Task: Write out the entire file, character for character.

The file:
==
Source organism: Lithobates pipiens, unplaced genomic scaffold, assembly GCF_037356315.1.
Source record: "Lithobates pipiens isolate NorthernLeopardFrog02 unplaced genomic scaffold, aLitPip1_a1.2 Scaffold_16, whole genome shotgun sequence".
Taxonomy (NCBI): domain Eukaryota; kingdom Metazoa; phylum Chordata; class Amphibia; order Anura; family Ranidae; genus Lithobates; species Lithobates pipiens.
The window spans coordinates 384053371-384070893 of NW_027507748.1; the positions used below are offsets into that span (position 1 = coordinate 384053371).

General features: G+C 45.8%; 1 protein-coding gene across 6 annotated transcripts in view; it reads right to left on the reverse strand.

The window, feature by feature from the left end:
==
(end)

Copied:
Source organism: Lithobates pipiens, unplaced genomic scaffold, assembly GCF_037356315.1.
Source record: "Lithobates pipiens isolate NorthernLeopardFrog02 unplaced genomic scaffold, aLitPip1_a1.2 Scaffold_16, whole genome shotgun sequence".
Taxonomy (NCBI): domain Eukaryota; kingdom Metazoa; phylum Chordata; class Amphibia; order Anura; family Ranidae; genus Lithobates; species Lithobates pipiens.
The window spans coordinates 384053371-384070893 of NW_027507748.1; the positions used below are offsets into that span (position 1 = coordinate 384053371).

General features: G+C 45.8%; 1 protein-coding gene across 6 annotated transcripts in view; it reads right to left on the reverse strand.

The window, feature by feature from the left end: